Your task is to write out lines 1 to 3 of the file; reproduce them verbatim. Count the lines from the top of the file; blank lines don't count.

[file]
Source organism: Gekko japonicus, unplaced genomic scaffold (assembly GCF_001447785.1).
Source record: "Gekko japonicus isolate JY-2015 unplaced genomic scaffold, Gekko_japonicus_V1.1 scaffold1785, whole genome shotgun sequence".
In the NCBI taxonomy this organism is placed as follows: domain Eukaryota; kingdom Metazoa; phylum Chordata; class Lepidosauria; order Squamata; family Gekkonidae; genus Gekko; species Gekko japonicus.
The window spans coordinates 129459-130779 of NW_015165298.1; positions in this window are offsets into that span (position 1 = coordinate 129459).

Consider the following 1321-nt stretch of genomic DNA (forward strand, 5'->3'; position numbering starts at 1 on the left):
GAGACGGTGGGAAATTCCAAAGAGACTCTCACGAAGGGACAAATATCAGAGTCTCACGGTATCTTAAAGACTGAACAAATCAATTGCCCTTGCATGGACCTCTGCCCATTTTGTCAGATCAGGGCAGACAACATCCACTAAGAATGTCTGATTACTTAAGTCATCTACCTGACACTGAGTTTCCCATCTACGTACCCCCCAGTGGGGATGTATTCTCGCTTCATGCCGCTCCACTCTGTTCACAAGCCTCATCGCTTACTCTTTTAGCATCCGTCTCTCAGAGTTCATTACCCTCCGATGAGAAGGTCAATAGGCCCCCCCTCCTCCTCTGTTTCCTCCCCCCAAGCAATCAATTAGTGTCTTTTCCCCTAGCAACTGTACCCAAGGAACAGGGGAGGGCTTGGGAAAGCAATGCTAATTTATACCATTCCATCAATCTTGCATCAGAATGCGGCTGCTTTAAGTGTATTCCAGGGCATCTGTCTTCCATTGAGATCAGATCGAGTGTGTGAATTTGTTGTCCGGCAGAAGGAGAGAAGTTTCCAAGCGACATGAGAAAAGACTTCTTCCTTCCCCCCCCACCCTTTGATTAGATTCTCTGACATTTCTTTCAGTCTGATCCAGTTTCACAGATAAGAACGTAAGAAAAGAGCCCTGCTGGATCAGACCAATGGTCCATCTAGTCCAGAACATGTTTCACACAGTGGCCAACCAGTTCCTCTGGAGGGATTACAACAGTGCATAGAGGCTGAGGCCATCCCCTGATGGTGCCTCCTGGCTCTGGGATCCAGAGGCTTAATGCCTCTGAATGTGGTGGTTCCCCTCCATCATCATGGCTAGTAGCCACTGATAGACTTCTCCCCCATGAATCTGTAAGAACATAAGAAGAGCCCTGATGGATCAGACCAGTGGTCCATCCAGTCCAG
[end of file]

Source organism: Gekko japonicus, unplaced genomic scaffold (assembly GCF_001447785.1).
Source record: "Gekko japonicus isolate JY-2015 unplaced genomic scaffold, Gekko_japonicus_V1.1 scaffold1785, whole genome shotgun sequence".
In the NCBI taxonomy this organism is placed as follows: domain Eukaryota; kingdom Metazoa; phylum Chordata; class Lepidosauria; order Squamata; family Gekkonidae; genus Gekko; species Gekko japonicus.